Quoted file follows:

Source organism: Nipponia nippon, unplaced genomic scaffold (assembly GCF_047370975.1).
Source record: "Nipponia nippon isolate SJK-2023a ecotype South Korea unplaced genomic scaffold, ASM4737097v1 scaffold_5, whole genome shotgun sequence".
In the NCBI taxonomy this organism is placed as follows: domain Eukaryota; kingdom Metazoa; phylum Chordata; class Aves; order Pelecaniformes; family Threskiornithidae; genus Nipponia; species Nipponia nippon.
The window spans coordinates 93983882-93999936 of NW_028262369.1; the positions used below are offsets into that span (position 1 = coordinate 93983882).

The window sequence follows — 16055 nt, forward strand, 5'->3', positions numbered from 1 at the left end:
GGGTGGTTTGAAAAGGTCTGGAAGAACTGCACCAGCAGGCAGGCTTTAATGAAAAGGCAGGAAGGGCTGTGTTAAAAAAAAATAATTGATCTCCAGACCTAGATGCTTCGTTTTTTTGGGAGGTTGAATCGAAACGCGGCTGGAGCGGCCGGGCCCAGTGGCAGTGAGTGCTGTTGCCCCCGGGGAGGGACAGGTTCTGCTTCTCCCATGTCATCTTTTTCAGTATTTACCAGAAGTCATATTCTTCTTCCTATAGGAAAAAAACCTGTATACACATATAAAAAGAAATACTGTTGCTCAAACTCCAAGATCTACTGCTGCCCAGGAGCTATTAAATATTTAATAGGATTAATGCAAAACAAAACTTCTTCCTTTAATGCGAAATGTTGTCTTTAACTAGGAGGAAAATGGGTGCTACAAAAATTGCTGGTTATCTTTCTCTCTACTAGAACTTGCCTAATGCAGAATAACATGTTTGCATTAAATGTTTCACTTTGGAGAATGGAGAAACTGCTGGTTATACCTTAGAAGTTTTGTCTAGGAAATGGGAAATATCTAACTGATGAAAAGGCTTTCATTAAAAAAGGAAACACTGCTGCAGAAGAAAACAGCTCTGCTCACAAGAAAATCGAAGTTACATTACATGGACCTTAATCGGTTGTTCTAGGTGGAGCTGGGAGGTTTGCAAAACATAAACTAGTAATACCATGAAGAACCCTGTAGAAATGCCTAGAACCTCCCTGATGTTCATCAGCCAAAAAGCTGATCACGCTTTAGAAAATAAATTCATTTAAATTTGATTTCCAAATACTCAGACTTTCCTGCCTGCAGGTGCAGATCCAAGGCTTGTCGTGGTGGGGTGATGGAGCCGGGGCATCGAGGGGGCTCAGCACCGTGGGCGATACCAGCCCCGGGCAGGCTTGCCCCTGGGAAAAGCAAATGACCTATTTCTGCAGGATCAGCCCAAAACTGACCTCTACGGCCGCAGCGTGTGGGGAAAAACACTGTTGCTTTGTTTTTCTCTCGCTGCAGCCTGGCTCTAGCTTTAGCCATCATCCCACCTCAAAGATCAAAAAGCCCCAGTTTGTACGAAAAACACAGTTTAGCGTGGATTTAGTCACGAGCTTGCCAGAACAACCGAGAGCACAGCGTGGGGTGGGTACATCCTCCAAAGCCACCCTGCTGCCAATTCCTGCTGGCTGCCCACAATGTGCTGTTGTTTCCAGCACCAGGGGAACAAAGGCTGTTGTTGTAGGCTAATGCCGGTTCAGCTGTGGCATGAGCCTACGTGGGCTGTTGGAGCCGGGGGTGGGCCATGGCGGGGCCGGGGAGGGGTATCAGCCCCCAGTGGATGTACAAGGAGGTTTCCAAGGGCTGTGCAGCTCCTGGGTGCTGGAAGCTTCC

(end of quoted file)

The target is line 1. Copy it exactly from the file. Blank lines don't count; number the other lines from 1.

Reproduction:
Source organism: Nipponia nippon, unplaced genomic scaffold (assembly GCF_047370975.1).